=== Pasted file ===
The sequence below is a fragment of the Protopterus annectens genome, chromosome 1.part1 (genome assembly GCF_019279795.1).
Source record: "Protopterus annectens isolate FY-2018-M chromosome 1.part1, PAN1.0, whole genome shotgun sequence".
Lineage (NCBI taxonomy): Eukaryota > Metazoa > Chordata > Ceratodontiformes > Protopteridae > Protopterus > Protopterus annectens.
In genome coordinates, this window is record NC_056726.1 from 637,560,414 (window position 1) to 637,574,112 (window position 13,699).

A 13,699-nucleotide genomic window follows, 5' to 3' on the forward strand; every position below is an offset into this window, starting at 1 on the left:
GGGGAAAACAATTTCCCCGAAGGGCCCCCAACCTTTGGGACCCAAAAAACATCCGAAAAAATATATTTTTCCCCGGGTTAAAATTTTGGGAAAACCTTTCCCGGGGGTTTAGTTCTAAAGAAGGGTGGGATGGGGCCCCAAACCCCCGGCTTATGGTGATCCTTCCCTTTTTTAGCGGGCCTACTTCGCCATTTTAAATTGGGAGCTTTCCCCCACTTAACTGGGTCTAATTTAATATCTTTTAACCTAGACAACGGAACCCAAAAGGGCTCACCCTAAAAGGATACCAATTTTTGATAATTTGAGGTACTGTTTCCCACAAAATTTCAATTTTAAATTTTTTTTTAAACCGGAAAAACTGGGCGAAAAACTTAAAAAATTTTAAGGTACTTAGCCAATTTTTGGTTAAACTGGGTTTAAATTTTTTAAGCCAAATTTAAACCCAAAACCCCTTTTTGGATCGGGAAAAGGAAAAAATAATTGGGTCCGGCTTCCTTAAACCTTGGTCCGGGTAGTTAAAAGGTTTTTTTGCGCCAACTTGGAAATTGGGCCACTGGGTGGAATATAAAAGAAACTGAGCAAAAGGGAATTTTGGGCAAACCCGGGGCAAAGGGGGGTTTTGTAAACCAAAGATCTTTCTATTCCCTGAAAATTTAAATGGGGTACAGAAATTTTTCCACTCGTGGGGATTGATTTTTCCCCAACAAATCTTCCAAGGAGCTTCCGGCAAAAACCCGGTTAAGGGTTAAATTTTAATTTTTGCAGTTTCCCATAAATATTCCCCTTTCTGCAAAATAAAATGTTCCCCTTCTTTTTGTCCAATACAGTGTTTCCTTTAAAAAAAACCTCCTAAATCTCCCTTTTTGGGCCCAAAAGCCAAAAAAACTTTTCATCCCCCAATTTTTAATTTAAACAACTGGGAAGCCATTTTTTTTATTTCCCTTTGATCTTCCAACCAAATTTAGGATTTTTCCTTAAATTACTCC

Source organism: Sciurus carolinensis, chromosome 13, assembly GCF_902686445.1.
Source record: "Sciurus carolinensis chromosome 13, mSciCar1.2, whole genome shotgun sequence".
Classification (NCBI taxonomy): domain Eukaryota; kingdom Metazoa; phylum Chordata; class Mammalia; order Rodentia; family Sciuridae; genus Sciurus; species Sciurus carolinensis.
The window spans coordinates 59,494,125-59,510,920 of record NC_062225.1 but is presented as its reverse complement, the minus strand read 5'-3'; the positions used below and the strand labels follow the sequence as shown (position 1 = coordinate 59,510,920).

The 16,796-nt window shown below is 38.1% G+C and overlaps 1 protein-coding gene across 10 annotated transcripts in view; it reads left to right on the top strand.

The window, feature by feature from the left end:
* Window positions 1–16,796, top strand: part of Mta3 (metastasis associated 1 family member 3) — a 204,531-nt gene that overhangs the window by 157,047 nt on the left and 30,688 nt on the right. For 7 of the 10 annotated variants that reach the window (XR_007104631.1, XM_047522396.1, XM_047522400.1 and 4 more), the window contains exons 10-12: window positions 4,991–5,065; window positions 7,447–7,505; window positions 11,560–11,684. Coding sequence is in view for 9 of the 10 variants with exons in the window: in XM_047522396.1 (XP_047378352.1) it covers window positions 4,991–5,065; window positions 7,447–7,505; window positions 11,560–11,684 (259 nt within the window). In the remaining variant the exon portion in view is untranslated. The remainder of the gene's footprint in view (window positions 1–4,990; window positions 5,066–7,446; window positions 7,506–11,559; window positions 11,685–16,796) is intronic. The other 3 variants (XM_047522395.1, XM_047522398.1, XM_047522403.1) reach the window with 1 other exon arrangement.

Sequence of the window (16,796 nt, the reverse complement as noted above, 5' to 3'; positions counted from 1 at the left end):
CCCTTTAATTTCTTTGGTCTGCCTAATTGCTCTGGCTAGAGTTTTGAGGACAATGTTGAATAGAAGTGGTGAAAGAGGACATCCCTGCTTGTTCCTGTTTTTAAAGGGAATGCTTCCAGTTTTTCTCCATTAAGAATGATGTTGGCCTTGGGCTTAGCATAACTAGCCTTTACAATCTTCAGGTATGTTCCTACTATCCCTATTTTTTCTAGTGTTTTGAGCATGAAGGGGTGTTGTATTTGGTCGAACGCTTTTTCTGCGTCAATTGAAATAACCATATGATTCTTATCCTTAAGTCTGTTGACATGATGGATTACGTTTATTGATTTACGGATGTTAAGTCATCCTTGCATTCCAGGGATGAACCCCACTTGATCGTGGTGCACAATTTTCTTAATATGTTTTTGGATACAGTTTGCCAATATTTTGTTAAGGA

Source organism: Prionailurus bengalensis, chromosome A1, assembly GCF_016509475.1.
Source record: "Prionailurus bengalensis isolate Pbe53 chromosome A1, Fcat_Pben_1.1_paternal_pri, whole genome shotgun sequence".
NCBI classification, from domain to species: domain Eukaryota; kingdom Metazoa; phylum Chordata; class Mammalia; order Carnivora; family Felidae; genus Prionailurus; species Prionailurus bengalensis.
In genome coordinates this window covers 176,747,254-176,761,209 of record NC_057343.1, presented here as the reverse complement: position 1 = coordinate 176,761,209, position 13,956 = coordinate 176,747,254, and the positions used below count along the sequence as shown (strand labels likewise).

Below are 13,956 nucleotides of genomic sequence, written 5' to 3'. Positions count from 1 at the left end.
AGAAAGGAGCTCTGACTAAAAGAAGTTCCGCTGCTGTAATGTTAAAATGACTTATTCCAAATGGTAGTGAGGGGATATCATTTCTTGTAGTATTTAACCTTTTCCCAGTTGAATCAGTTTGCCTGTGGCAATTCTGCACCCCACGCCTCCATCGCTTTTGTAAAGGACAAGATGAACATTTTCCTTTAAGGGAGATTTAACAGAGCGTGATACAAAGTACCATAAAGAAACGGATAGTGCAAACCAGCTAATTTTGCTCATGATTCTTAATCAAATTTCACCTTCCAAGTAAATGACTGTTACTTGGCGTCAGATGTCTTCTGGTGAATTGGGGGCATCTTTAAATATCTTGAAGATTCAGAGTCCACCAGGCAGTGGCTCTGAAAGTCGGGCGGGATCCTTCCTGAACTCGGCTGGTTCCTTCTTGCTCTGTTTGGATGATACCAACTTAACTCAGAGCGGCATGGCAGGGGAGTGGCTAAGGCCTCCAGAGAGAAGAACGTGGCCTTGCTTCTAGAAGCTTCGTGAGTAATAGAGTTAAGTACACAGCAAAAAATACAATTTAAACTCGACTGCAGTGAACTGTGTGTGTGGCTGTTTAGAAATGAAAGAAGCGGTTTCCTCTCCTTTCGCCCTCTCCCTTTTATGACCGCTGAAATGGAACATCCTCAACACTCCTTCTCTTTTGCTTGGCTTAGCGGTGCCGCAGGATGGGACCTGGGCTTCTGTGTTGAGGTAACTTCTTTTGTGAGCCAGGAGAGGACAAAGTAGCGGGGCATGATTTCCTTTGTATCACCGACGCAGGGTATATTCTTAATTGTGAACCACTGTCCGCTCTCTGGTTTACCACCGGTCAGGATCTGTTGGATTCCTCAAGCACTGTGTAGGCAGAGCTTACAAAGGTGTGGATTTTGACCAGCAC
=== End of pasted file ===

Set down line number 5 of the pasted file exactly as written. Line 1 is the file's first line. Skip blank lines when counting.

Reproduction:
A 13,699-nucleotide genomic window follows, 5' to 3' on the forward strand; every position below is an offset into this window, starting at 1 on the left: